I have grown tired of all the fad diets and cookbooks that are perpetrated by various economic interests, and this book is a breath of fresh air. My only complaints are the near total lack of information about animal foods (which the book does not even pretend to include, so that is okay), and the "incomplete" information on soy. I have serious issues with the soy industry and some of the goings on therein, and personally avoid soy products of any kind like the plague. The soy industry has been behind campaigns of disinformation about healthy oils like coconut, and I do not trust any information that comes from those quarters. Much of what is circulated in vegetarian circles about the history of soy use in the Orient is distorted. Yes, it was in the Yellow Emperor's book as one of the 5 sacred grains, but it was never eaten as a food by humans until it could be made safe by fermentation, and then seldom in amounts greater than a couple tablespoons a day as flavoring (until the influence of the modern soy industry, that is). It was used as a rotation crop to fix nitrogen in the soil until fermentation was discovered. That is a part of the history that seems to get lost in the telling.
Wood does have caveats against certain soy products, thank goodness, and her blindness to the dark side of soy is the only complaint I have about the entire book. The rest, including the use of coconut oil and butter, seems to me to be right on the mark. I wholeheartedly recommend this book as an additional reference to Sally Fallon's "Nourishing Traditions," and Ron Schmid's "Traditional Foods Are Your Best Medicine." It is a very good reference to the vegetable, grain, and fruit foods available.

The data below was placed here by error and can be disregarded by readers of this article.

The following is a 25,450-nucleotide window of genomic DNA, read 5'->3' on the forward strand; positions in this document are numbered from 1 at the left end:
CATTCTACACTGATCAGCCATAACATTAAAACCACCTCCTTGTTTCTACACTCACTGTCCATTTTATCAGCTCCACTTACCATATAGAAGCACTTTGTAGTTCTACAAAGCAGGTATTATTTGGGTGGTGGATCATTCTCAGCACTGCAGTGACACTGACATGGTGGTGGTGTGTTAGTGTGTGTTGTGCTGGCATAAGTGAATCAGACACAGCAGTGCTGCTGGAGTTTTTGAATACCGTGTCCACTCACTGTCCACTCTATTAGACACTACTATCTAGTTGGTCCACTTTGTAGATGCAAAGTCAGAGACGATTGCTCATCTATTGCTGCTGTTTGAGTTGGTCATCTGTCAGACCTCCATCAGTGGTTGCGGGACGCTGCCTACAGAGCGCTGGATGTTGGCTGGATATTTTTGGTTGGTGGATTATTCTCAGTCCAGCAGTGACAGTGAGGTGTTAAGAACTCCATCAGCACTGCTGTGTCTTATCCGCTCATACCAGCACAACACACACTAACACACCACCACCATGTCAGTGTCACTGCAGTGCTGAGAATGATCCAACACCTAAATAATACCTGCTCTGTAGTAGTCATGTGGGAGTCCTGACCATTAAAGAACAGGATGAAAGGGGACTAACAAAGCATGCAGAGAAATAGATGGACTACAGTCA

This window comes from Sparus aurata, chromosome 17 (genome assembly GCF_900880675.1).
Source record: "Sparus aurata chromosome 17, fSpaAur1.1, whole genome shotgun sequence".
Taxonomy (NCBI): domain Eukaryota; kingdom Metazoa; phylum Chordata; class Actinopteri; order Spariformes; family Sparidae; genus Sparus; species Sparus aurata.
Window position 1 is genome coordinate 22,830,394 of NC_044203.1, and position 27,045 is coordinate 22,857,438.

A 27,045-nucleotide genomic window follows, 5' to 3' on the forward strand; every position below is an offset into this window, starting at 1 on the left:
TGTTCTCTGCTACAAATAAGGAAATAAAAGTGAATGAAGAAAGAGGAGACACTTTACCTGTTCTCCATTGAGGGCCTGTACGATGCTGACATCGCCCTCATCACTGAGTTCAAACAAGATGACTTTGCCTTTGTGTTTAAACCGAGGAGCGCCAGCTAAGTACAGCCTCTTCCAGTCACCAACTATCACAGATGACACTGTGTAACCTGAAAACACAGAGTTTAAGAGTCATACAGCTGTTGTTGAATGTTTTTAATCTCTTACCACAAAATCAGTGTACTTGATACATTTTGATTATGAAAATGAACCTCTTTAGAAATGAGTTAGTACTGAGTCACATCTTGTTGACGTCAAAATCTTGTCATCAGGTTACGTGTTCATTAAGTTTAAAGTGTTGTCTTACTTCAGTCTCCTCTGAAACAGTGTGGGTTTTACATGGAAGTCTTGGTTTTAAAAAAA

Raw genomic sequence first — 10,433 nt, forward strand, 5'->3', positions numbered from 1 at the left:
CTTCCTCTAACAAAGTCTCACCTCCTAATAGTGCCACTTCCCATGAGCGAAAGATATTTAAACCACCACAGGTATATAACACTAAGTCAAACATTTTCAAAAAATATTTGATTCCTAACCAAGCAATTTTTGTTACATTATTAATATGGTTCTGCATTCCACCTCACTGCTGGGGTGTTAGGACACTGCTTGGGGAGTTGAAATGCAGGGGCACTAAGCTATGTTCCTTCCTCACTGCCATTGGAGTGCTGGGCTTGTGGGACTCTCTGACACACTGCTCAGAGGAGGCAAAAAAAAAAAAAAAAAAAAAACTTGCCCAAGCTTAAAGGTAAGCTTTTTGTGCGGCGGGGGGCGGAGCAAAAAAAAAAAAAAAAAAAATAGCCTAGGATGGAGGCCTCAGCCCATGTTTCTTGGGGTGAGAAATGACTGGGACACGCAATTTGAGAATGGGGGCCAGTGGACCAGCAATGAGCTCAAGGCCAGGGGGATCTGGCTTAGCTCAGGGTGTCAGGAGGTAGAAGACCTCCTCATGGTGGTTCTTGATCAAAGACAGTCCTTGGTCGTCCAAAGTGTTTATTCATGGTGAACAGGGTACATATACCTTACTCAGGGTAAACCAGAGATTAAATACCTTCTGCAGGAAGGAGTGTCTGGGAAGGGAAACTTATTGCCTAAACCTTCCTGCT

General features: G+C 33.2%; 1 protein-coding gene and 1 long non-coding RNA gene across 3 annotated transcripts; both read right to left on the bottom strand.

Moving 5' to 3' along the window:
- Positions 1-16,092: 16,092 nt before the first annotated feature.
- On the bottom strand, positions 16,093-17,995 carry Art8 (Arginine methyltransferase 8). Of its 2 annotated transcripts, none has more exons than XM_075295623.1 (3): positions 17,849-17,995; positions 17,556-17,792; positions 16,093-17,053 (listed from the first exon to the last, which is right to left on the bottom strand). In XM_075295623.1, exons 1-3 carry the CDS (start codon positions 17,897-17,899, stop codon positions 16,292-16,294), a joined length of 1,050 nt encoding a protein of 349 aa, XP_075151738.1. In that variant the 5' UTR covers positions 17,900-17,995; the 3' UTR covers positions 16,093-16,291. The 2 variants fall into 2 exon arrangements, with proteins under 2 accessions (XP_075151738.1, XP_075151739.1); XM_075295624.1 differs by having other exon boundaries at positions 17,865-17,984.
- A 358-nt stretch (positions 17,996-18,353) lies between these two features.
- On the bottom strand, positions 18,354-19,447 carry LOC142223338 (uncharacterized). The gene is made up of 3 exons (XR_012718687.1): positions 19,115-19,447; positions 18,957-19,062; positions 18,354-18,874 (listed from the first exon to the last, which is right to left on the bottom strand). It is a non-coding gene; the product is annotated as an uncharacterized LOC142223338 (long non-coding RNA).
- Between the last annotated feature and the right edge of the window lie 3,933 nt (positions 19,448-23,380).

I would like to take off 1/3 of a star for the soy stuff, but feel that the rest of the book is so good as to merit an overall 5.
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on August 29, 1999
Thanks Rebecca your thorough research has helped to fill a void in my library.
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on November 24, 2002
So I look it up here. That's all. Sometimes in my travels ie ChinaTown. I find some very weird ingredients on the packages w/the few english words that is supposed to suffice us written for Americans. I'm grateful for this book, I found out some really good nutritional information on obscure seaweed that I had no clue was being used in pasta making in China. Image that, exactly what I needed for my thyroid gland. But best of all is the TCM and Ayurvedic info on these herbs & roots. Now I buy lotus root by the lb. But the best is correlating the info & giving my cooking a punch I never thought possible nor that I was capable of. I know that if it's something you put in your mouth, this book has got the goods on it. A must have in any kitchen witch's bookshelf.
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on June 23, 2003
I have numerous cookbooks and reference books, but this is by far the most valuable book in my kitchen. I refer to it almost daily, and can't recommend it highly enough. It's packed with useful information.